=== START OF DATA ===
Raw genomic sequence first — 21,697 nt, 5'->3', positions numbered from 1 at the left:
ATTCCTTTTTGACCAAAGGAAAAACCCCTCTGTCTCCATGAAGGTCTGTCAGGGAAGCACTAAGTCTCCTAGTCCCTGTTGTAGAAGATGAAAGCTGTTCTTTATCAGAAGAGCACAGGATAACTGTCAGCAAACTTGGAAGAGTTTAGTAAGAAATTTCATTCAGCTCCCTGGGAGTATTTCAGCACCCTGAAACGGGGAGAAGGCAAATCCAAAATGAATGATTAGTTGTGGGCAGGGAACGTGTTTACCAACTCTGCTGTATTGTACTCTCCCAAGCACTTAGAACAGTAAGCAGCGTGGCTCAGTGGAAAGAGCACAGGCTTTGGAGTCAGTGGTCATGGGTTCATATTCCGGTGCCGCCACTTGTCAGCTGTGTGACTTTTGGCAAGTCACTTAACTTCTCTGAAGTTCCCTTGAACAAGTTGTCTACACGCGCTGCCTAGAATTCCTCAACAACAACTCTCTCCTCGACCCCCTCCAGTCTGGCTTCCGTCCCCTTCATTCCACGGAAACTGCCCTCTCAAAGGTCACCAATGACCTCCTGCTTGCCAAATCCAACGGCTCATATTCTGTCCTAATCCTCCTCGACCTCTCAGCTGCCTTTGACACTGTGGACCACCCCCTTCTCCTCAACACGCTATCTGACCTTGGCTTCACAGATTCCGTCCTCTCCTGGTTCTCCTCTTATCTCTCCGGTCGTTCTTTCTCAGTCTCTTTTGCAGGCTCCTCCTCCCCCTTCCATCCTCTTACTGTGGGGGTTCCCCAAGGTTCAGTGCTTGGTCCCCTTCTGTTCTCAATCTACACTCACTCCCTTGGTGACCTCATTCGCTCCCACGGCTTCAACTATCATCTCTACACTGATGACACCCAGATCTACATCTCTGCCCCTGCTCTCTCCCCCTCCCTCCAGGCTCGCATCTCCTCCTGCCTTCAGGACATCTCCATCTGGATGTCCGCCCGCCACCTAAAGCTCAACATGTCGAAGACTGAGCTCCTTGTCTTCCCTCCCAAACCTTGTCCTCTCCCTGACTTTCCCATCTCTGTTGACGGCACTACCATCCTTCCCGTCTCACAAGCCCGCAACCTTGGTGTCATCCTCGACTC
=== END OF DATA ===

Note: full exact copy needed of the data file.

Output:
Raw genomic sequence first — 21,697 nt, 5'->3', positions numbered from 1 at the left:
ATTCCTTTTTGACCAAAGGAAAAACCCCTCTGTCTCCATGAAGGTCTGTCAGGGAAGCACTAAGTCTCCTAGTCCCTGTTGTAGAAGATGAAAGCTGTTCTTTATCAGAAGAGCACAGGATAACTGTCAGCAAACTTGGAAGAGTTTAGTAAGAAATTTCATTCAGCTCCCTGGGAGTATTTCAGCACCCTGAAACGGGGAGAAGGCAAATCCAAAATGAATGATTAGTTGTGGGCAGGGAACGTGTTTACCAACTCTGCTGTATTGTACTCTCCCAAGCACTTAGAACAGTAAGCAGCGTGGCTCAGTGGAAAGAGCACAGGCTTTGGAGTCAGTGGTCATGGGTTCATATTCCGGTGCCGCCACTTGTCAGCTGTGTGACTTTTGGCAAGTCACTTAACTTCTCTGAAGTTCCCTTGAACAAGTTGTCTACACGCGCTGCCTAGAATTCCTCAACAACAACTCTCTCCTCGACCCCCTCCAGTCTGGCTTCCGTCCCCTTCATTCCACGGAAACTGCCCTCTCAAAGGTCACCAATGACCTCCTGCTTGCCAAATCCAACGGCTCATATTCTGTCCTAATCCTCCTCGACCTCTCAGCTGCCTTTGACACTGTGGACCACCCCCTTCTCCTCAACACGCTATCTGACCTTGGCTTCACAGATTCCGTCCTCTCCTGGTTCTCCTCTTATCTCTCCGGTCGTTCTTTCTCAGTCTCTTTTGCAGGCTCCTCCTCCCCCTTCCATCCTCTTACTGTGGGGGTTCCCCAAGGTTCAGTGCTTGGTCCCCTTCTGTTCTCAATCTACACTCACTCCCTTGGTGACCTCATTCGCTCCCACGGCTTCAACTATCATCTCTACACTGATGACACCCAGATCTACATCTCTGCCCCTGCTCTCTCCCCCTCCCTCCAGGCTCGCATCTCCTCCTGCCTTCAGGACATCTCCATCTGGATGTCCGCCCGCCACCTAAAGCTCAACATGTCGAAGACTGAGCTCCTTGTCTTCCCTCCCAAACCTTGTCCTCTCCCTGACTTTCCCATCTCTGTTGACGGCACTACCATCCTTCCCGTCTCACAAGCCCGCAACCTTGGTGTCATCCTCGACTC